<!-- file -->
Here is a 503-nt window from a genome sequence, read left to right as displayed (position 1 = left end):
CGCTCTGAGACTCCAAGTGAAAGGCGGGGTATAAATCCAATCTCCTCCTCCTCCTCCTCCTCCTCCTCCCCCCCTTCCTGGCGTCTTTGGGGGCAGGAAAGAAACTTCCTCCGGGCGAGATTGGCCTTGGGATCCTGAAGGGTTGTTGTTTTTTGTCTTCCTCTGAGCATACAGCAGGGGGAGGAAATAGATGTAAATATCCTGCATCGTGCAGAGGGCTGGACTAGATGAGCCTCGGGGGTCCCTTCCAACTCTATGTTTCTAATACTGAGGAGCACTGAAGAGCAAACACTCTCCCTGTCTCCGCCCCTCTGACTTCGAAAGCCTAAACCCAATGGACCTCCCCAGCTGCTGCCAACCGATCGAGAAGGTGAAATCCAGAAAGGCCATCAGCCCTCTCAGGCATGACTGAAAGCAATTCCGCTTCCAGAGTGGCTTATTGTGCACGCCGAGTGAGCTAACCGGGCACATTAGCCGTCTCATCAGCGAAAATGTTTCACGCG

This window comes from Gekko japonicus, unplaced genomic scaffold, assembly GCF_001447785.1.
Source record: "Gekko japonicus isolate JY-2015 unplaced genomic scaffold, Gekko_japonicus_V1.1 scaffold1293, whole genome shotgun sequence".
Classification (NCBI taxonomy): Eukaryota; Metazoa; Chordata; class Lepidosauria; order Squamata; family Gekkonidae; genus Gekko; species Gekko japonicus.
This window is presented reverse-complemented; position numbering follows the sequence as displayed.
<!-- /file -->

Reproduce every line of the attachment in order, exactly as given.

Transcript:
Here is a 503-nt window from a genome sequence, read left to right as displayed (position 1 = left end):
CGCTCTGAGACTCCAAGTGAAAGGCGGGGTATAAATCCAATCTCCTCCTCCTCCTCCTCCTCCTCCTCCCCCCCTTCCTGGCGTCTTTGGGGGCAGGAAAGAAACTTCCTCCGGGCGAGATTGGCCTTGGGATCCTGAAGGGTTGTTGTTTTTTGTCTTCCTCTGAGCATACAGCAGGGGGAGGAAATAGATGTAAATATCCTGCATCGTGCAGAGGGCTGGACTAGATGAGCCTCGGGGGTCCCTTCCAACTCTATGTTTCTAATACTGAGGAGCACTGAAGAGCAAACACTCTCCCTGTCTCCGCCCCTCTGACTTCGAAAGCCTAAACCCAATGGACCTCCCCAGCTGCTGCCAACCGATCGAGAAGGTGAAATCCAGAAAGGCCATCAGCCCTCTCAGGCATGACTGAAAGCAATTCCGCTTCCAGAGTGGCTTATTGTGCACGCCGAGTGAGCTAACCGGGCACATTAGCCGTCTCATCAGCGAAAATGTTTCACGCG

This window comes from Gekko japonicus, unplaced genomic scaffold, assembly GCF_001447785.1.
Source record: "Gekko japonicus isolate JY-2015 unplaced genomic scaffold, Gekko_japonicus_V1.1 scaffold1293, whole genome shotgun sequence".
Classification (NCBI taxonomy): Eukaryota; Metazoa; Chordata; class Lepidosauria; order Squamata; family Gekkonidae; genus Gekko; species Gekko japonicus.
This window is presented reverse-complemented; position numbering follows the sequence as displayed.